There has never been a successful defence of any island in warfare since “modern” aircraft took to the skies and the invader established air superiority or air supremacy over their invasion site. Fleets without air cover are nothing but fish in a barrel as for example the British proved at Taronto, the Japanese proved with the Prince of Wales and Repulse and the Americans proved with the Yamato. Corregidor and Guadalcanal in 1942, The Pacific Island Campaigns of 1943, Iwo Jima and Okinawa in 1945 are prime examples of this theory.
This is the premise behind Kenneth Macksey’s book, “Invasion, The Alternate History Of The German Invasion Of England, July 1940. This is a fiction book but do not look for the story to be told through the eyes of various protagonists and antagonist or for any real characters, heroes, villains or the like as you might find in Conroy’s 1901 to add life to the narrative. Rather this book is a lead up to the “what if” scenarios of the invasion of England by Germany in July, 1940. This is not to demean the book, however, it reads like a blend of an Army War College war game scenario and the US Army’s ubiquitous five paragraph field order with a touch of Clausewitz thrown in.
Macksey starts, like the war game scenario would, with the background situation. That is to say how the Germans come to be in a position to invade England in July, 1940. That history is history and cannot be changed. That the Germans were had a position to invade in July, 1940 is historical fact. Then, like the five paragraph field order, Macksey starts with the situation between the “friendly” and “enemy” forces, goes into the mission (invade and conquer), the execution of the mission, administration and logistics and finally to a lesser extent, command and control. The key element in the invasion would be, as noted in the introduction, the establishment of air superiority which the Germans never achieved although they came close in reality and probably would have established air superiority had they not abandoned their bombing of the radar towers and airfields to go after England’s cities.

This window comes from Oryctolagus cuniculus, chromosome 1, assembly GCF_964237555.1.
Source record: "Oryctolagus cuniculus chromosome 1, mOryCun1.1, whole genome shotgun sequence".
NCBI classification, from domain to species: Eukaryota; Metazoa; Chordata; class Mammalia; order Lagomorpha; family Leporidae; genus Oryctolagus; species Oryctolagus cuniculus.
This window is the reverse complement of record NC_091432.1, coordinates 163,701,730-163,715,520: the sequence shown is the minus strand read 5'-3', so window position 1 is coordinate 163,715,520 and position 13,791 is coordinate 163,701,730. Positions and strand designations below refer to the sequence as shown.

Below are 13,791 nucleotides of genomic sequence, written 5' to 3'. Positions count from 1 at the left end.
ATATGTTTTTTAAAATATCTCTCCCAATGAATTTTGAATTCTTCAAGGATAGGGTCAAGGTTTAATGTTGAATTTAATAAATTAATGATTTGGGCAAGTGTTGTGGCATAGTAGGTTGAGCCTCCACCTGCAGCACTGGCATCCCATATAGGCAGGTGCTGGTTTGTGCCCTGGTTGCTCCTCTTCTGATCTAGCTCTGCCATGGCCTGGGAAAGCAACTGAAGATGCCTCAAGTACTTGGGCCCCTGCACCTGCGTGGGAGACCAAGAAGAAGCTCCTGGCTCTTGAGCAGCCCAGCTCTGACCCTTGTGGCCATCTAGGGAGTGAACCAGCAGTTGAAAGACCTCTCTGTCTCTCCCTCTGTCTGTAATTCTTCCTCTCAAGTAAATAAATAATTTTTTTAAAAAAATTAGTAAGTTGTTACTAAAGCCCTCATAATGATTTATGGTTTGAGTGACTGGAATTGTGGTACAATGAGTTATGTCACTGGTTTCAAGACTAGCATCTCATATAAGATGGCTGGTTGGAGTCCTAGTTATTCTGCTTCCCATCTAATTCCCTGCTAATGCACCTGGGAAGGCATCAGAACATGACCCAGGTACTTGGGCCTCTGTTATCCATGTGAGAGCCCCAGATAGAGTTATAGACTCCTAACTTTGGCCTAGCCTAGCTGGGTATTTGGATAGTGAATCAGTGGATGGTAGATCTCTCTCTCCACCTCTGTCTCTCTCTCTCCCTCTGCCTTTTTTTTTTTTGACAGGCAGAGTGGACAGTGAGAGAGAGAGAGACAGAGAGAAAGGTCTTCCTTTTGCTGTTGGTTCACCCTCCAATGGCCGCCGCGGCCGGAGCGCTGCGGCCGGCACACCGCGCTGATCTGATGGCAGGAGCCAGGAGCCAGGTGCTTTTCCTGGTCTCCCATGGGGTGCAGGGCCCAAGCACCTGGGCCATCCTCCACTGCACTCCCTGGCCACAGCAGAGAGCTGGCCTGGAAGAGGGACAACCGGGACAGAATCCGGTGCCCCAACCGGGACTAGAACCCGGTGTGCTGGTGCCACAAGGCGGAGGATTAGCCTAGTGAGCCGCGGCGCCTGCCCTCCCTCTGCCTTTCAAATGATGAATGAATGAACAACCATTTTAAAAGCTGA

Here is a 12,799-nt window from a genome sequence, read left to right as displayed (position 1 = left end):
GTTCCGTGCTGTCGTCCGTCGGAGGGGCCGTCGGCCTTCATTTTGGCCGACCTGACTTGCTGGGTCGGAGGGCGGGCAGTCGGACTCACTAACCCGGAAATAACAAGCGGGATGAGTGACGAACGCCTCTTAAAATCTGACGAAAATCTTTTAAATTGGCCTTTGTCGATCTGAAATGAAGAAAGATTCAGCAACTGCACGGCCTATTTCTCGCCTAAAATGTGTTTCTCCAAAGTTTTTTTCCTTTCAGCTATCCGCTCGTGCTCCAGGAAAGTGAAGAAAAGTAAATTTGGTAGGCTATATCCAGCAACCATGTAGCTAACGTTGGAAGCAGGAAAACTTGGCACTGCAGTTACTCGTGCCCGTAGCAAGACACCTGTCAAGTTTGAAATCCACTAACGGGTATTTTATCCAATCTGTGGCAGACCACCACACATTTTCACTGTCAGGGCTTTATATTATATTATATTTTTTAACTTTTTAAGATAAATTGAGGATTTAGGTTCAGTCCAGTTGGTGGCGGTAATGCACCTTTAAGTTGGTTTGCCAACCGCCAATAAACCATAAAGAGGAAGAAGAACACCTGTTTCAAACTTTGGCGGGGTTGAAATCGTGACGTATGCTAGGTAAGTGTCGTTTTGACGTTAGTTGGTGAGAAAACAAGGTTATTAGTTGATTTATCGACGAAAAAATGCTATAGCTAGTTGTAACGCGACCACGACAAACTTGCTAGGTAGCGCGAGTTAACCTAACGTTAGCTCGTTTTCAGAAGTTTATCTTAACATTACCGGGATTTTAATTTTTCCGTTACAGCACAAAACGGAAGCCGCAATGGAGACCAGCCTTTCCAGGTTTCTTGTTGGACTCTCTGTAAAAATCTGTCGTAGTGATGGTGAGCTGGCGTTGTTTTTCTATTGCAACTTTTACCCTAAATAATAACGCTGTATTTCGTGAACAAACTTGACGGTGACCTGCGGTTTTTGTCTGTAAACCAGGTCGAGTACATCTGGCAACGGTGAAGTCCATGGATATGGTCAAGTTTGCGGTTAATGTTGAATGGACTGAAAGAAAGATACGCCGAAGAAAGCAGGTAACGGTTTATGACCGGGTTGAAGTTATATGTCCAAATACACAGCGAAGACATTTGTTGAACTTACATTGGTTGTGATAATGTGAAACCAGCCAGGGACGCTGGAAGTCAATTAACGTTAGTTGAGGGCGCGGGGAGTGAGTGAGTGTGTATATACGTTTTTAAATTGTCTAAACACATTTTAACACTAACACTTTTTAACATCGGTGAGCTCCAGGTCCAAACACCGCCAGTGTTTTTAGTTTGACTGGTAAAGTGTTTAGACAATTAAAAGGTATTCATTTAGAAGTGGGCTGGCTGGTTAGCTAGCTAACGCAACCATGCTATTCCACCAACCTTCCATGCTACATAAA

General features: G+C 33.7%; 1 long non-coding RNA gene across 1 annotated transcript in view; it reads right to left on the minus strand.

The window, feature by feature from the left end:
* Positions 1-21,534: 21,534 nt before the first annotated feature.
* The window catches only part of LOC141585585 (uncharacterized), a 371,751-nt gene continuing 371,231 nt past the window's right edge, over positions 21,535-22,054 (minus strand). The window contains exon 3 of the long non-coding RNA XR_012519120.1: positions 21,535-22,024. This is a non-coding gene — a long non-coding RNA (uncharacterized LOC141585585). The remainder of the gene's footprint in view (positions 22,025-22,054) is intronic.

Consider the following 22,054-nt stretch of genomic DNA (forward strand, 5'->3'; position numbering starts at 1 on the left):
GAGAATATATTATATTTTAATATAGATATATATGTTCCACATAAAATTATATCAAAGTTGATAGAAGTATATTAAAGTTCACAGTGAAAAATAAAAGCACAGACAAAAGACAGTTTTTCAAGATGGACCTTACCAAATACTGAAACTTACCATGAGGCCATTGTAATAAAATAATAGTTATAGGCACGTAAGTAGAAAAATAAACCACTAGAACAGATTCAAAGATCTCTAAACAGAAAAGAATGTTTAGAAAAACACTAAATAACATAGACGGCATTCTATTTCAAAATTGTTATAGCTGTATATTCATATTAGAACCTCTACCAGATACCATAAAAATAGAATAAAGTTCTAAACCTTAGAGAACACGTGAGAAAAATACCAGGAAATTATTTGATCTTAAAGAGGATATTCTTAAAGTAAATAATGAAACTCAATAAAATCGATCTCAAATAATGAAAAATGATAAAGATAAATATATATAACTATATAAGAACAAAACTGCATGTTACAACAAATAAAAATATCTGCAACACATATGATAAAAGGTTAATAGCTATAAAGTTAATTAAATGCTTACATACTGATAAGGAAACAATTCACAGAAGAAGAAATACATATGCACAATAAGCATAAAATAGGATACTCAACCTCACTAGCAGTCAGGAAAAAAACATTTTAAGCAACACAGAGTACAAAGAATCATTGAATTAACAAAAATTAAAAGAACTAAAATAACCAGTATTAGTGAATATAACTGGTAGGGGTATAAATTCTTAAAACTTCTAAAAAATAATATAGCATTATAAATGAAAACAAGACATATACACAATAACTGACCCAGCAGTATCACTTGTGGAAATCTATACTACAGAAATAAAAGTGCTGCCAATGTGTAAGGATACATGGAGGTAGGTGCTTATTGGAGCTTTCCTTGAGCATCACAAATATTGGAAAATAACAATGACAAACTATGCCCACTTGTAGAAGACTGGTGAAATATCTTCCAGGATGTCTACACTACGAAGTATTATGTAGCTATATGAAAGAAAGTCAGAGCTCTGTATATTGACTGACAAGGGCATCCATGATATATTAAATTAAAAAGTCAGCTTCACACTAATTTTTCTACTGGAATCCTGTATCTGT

Macksey has Germany do precisely that. They continue with the bombardment of the airfields and radar stations within the range of their fighters and bombers thus making an invasion feasible by establishing air superiority over the proposed landing Pretty dry premise so far and because Macksey does not have the story told by having individual characters and developing them it the book would not be for everyone but Macksey does make a scholarly effort in proving his theories by giving the reader a comparison of the opposing forces both in the air, sea and on the ground. One can clearly see that once a beach head was established the end result for the British was a forgone conclusion and Macksey using real historical data on the opposing forces drives home this result.
The British fleet would have had no significant impact on the invasion and on this point Macksey is dead on. They would have been slaughtered the way the Musashi was in Leyte Gulf or the way the Yamato was off Okinawa or the ships mentioned in the beginning of this review were. Macksey’s political estimates of the situation and the probably actions of the respective governments of England, Germany and the world follow the tempo and feelings of the time and his interpretations of their actions are believable.
All in all, if you are looking for an alternative history book that gives you a believable version of England could have been successfully invaded by the Germans in 1940 this book would be for you. It is believable and historically accurate as to the forces involved. You will be able to see how the Germans could get a beach head in England and make a successful invasion IF the Germans got air superiority. No air superiority. No invasion. If, however, you are looking for a “story” with the usual hero, heroines, and villains to narrate and bring a human aspect to the events you will be disappointed and should look elsewhere for your reading pleasure such as Higgin’s “The Eagle Has Landed” or Conroy’s “1901” and “1920”.